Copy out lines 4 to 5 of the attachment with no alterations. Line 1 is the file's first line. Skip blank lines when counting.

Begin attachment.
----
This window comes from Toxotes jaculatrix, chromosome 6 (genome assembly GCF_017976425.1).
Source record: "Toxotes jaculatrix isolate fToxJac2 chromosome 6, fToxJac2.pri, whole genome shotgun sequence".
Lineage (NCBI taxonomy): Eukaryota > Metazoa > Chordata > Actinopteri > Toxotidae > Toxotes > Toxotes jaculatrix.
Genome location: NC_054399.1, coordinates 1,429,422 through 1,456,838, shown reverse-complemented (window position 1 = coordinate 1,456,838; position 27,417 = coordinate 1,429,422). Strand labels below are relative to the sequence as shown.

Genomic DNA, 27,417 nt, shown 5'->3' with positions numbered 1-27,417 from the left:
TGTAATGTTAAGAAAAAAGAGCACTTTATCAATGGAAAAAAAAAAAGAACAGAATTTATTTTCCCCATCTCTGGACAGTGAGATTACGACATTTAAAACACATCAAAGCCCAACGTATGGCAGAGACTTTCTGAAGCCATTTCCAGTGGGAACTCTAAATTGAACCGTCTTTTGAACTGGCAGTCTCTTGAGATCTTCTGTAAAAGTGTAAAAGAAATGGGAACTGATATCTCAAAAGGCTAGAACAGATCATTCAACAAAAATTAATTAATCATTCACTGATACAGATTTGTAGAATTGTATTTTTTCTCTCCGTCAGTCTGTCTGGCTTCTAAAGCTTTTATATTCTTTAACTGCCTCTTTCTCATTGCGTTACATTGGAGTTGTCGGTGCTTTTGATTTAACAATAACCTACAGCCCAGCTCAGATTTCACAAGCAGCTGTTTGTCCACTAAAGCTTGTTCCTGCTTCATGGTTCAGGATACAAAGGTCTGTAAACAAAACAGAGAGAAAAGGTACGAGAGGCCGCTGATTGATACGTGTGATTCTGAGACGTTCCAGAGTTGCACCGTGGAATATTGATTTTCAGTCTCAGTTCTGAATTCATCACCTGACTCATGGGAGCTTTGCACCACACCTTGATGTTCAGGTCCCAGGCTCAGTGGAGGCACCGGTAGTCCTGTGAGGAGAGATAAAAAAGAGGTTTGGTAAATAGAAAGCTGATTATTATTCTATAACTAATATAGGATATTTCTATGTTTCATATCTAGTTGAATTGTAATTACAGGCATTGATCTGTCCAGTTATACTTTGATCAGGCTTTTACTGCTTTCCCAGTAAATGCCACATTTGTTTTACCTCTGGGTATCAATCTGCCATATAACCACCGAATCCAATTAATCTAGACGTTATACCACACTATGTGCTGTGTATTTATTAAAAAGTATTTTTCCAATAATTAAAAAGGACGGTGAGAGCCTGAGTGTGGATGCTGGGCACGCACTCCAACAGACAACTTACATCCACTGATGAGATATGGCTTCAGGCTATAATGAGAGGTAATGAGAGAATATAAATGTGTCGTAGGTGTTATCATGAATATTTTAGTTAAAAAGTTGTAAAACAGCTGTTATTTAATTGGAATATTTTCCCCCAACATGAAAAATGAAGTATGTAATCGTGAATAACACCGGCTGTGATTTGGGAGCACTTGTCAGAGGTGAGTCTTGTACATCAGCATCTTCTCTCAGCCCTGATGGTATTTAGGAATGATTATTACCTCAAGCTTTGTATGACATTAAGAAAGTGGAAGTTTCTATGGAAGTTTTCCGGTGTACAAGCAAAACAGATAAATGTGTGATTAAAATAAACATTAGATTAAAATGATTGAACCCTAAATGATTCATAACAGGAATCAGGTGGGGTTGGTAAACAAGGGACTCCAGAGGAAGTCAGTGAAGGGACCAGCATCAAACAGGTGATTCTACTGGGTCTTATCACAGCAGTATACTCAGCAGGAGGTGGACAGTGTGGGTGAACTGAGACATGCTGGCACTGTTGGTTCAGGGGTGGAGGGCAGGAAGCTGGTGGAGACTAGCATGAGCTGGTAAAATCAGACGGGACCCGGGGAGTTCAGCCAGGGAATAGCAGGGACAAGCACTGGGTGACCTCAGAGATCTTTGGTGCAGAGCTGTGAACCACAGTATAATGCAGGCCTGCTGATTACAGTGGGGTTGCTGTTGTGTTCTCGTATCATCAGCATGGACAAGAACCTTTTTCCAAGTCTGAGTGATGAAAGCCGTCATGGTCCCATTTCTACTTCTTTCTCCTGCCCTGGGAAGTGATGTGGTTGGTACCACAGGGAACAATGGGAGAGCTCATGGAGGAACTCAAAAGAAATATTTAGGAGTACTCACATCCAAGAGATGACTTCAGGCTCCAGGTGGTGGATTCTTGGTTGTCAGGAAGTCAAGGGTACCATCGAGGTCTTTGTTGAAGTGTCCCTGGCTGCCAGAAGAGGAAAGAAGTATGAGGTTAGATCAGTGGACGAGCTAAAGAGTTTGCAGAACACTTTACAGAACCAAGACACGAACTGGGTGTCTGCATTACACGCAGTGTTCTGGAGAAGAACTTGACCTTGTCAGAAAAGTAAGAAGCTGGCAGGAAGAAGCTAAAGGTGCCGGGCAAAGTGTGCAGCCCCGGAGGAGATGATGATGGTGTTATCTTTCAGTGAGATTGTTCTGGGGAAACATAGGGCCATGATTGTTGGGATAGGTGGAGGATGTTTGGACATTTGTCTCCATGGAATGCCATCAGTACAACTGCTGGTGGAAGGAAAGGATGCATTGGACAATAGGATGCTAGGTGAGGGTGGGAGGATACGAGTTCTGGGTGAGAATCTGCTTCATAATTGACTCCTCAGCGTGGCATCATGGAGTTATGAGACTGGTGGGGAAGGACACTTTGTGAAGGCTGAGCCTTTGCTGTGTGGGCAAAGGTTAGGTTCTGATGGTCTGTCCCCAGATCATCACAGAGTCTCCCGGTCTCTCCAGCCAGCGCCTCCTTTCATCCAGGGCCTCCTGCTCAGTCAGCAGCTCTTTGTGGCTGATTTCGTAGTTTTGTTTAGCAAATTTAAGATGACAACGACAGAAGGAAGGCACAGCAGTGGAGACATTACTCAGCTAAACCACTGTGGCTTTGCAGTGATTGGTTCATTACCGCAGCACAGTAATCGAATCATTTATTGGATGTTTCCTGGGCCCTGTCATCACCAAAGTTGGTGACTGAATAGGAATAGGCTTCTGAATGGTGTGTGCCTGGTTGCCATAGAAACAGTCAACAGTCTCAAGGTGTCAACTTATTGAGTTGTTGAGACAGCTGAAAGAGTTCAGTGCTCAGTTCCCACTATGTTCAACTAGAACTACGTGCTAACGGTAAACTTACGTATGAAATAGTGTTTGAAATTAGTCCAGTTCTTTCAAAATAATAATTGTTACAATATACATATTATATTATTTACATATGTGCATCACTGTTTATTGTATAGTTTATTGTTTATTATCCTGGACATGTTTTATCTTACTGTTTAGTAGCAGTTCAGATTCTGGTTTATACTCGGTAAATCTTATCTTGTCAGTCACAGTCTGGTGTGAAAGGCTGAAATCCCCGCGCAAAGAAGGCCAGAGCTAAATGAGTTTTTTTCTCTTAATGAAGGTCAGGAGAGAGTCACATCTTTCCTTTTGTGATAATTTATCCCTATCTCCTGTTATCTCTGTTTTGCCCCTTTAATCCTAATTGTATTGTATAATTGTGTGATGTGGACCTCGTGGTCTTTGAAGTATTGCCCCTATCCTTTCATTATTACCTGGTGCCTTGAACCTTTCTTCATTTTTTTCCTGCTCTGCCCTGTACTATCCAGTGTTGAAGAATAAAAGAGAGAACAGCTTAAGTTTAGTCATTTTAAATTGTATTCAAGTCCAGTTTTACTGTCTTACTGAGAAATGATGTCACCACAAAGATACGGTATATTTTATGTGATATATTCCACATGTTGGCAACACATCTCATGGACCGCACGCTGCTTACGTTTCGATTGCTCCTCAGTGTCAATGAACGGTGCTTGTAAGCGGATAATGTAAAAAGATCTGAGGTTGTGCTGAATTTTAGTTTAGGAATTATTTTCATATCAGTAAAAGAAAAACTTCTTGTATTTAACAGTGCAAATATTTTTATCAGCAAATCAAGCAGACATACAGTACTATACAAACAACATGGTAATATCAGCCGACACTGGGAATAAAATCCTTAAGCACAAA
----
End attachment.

Genome location: NC_054399.1, coordinates 1,429,422 through 1,456,838, shown reverse-complemented (window position 1 = coordinate 1,456,838; position 27,417 = coordinate 1,429,422). Strand labels below are relative to the sequence as shown.

Genomic DNA, 27,417 nt, shown 5'->3' with positions numbered 1-27,417 from the left: